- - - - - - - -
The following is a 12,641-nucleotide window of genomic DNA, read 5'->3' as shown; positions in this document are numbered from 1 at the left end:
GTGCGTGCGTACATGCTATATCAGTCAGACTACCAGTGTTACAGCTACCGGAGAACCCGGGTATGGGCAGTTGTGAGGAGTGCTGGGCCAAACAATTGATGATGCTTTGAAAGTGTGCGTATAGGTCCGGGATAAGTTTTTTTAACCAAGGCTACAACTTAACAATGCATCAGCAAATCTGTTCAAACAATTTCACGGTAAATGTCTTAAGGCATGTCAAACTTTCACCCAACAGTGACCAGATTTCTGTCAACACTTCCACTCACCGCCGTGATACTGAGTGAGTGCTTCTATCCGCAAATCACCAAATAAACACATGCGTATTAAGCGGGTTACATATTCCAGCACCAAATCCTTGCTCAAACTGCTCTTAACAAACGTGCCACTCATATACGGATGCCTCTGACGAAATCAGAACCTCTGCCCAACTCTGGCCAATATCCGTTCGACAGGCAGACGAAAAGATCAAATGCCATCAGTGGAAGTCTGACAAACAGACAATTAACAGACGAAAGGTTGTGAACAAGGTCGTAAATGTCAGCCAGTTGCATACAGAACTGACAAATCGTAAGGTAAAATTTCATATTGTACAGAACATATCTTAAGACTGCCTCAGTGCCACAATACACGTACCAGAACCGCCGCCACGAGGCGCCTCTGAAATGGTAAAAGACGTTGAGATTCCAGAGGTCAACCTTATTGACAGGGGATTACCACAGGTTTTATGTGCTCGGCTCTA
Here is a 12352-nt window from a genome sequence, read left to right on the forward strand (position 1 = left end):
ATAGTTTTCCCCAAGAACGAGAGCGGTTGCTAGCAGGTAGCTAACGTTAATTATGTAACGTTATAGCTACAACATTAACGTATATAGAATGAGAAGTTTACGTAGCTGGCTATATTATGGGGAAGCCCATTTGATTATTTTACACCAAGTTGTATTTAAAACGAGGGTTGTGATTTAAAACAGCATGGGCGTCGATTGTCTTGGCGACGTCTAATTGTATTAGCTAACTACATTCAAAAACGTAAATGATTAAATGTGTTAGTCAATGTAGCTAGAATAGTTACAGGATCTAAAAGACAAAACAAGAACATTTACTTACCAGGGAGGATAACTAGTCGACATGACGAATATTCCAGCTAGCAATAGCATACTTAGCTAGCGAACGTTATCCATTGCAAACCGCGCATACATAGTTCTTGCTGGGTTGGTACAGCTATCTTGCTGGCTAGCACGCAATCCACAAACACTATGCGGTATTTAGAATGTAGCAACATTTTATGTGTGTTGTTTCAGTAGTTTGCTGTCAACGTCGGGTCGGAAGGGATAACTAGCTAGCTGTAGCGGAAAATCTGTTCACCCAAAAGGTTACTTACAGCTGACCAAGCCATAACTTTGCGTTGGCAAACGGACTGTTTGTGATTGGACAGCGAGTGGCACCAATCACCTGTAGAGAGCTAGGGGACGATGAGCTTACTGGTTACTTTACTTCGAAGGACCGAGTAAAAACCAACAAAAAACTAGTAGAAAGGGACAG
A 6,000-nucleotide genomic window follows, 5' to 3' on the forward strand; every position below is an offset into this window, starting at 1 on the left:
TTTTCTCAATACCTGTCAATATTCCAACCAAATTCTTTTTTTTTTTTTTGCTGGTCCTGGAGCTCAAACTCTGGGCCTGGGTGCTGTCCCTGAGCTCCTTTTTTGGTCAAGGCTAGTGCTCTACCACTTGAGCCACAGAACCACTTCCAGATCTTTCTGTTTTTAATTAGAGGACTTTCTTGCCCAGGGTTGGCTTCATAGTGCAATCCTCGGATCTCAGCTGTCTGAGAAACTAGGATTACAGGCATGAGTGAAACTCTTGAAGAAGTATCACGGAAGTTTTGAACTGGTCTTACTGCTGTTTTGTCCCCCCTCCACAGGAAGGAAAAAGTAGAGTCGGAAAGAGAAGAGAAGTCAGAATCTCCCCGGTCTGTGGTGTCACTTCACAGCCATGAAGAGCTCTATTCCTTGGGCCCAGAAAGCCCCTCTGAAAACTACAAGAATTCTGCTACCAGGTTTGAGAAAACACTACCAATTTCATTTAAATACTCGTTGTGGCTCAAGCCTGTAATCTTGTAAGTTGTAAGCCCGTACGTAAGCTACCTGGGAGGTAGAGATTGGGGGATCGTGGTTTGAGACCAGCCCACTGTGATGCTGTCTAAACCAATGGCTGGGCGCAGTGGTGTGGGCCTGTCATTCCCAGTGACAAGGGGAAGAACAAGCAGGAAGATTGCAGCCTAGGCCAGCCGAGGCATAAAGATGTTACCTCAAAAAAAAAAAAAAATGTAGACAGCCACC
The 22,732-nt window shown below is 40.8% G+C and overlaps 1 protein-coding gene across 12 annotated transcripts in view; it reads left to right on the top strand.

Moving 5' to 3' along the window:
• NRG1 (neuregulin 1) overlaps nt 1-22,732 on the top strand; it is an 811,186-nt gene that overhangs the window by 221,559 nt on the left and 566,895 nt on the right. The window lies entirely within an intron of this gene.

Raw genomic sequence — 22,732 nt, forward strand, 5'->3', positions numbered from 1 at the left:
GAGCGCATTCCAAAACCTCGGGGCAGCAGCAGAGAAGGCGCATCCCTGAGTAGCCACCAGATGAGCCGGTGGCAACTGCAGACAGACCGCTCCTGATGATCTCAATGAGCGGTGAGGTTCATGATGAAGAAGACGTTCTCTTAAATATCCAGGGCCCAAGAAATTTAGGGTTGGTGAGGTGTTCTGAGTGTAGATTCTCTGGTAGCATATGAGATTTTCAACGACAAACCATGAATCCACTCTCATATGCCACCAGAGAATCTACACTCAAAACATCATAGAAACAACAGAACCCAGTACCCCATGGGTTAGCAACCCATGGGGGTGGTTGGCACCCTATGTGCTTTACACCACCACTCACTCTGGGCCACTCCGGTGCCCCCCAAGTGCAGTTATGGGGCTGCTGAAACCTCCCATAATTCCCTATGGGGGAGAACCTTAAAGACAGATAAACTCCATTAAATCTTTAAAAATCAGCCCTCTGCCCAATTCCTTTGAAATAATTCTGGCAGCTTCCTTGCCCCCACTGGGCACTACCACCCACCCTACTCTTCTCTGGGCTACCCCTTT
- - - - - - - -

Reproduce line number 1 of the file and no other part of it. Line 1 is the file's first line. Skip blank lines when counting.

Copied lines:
The following is a 12,641-nucleotide window of genomic DNA, read 5'->3' as shown; positions in this document are numbered from 1 at the left end: